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2013 Archive

Looking for a news story about biotechnology in New Zealand? Browse our news archive from 2013.

  • Stem cells reprogrammed live


    For the first time, scientists in Spain have reprogrammed adult cells to revert to a stem cell state inside living mice (an in vivo process).

  • Fructose obesity culprit


    Researchers at the University of Colorado have discovered that obesity and insulin resistance may be tied to the fructose your body makes as well as to the fructose you eat.

  • GM foods safety spotlight


    An editorial and a feature published in Nature Biotechnology in September 2013 raise the question: How safe does a genetically modified (GM) food need to be?

  • Biofuels adding to rainforest destruction?


    A recent report argues that biofuel subsidies are driving unsustainable palm oil production and threatening rainforests and peat lands.

  • Stem cells harmonise cardiac beat


    Researchers from the Mayo Clinic in the US have found a way to resynchronise cardiac motion following a heart attack using stem cells.

  • Commercial biofuels from algae


    Scientists say they may have the key to producing cheaper and more efficient biofuels from algae.

  • Fonterra’s botulism bungle


    In August 2013, dairy company Fonterra confirmed that milk whey protein from the company’s Hautapu manufacturing facility had become contaminated with the harmful botulism-causing bacteria Clostridium botulinum.

  • Fighting fat


    Scientists may have a new weapon in the fat fight after developing a compound that prevents rats on a high-fat, high-sugar diet from becoming obese. It reduced body weight in obese rats by approximately 10%.

  • Stump to pump research programme


    A research programme to study the feasibility, including the cost-effectiveness, of converting forestry waste to liquid biofuels is to receive a $6.75 million boost from the New Zealand government.

  • Inhalable gene therapy for PAH


    Pulmonary arterial hypertension may be reversible using an inhalable gene therapy according to an international team of researchers led by scientists at the Cardiovascular Research Center at the Mount Sinai Medical Center in New York.

  • Gene therapy cures childhood brain disease in animal models


    Researchers at Universitat Autònoma de Barcelona (UAB) in Spain have announced the success of a gene therapy trial in curing a neurodegenerative disease, Sanfilippo syndrome A, in animal models.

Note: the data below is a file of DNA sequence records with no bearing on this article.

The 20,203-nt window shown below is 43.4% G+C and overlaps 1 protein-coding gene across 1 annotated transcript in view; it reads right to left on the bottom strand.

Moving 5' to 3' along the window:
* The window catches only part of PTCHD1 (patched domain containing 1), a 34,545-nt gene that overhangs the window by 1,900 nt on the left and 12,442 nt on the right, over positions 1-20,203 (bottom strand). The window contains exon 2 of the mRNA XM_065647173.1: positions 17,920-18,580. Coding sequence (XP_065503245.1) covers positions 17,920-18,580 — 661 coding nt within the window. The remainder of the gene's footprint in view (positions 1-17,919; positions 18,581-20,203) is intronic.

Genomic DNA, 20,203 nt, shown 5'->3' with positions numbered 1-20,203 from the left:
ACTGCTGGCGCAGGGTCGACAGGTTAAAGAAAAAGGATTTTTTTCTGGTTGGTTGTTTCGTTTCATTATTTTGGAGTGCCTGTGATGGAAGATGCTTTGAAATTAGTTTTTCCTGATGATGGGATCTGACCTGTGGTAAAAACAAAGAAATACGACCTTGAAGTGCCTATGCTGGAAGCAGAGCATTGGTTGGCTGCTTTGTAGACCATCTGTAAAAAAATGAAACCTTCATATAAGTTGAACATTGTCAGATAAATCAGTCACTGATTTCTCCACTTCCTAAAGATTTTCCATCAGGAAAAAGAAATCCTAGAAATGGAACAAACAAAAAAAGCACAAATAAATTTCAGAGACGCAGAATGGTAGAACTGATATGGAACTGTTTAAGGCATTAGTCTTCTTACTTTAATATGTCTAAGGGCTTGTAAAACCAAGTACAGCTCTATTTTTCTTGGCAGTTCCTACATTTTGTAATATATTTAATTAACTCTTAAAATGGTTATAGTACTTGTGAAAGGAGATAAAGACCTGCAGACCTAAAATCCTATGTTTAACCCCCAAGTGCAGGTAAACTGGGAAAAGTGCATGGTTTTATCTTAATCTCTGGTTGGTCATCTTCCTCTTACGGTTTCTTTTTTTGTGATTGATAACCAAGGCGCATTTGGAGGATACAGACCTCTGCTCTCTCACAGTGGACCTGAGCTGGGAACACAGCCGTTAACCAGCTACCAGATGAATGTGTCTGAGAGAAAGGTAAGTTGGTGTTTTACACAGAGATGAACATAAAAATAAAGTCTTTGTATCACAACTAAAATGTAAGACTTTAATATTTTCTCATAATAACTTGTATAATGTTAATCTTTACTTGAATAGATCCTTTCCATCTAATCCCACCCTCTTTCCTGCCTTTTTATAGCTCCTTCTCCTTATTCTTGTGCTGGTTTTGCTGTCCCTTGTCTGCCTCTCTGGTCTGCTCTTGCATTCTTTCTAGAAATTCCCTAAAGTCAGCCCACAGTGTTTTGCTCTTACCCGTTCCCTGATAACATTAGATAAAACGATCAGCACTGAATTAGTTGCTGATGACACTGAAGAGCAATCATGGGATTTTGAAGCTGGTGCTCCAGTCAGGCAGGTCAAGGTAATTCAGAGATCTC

• Bioactive milk proteins attack acne


    The results of a US clinical trial on acne by New Zealand-based biotechnology company Quantec Ltd have proved positive, according to researchers who presented the results to dermatologists.

  • Drug shows potential to treat Parkinson’s


    Researchers from The Florey Institute of Neuroscience in Melbourne have unveiled the results of pre-clinical trials of the drug candidate PBT434, developed by Melbourne-based Prana Biotechnology.

  • Complex sugars could treat Alzheimer’s disease


    Scientists at the University of Liverpool and Callaghan Innovation in Lower Hutt are the first to chemically synthesise a range of complex sugars called heparan sulphates, which have a natural ability to treat Alzheimer’s disease.

  • Sequencing Phar Lap’s winning genome


    A piece of incisor tooth from Phar Lap, whose skeleton is housed in the Museum of New Zealand Te Papa Tongarewa, has been sent to Australia as the source material in an attempt to sequence the horse’s DNA.

  • US Supreme Court decision about human genes


    In June 2013, the US Supreme Court, in a landmark decision with worldwide implications, ruled that companies cannot patent human genes.

  • Wound care firm targets US market


    Wellington-based regenerative medicine company Mesynthes makes wound care products and markets them in the US.

  • Iowa-based biotech company to set up in Feilding


    An American-based biotech company, Proliant, is to build a multimillion-dollar factory in Feilding to produce bovine serum albumin (BSA) for the growing international market, according to a news report in the Manawatu Standard.

  • Electricity from microbes


    Although microbial fuel cells have been around for a long time, they underperform. Researchers at Lincoln University are working on improving microbial fuel cells.

  • First biosensor for detecting lactose in waste streams


    A biosensor developed by Lincoln University researchers to detect lactose in waste streams is set to upgrade milk processing in New Zealand to the next level.

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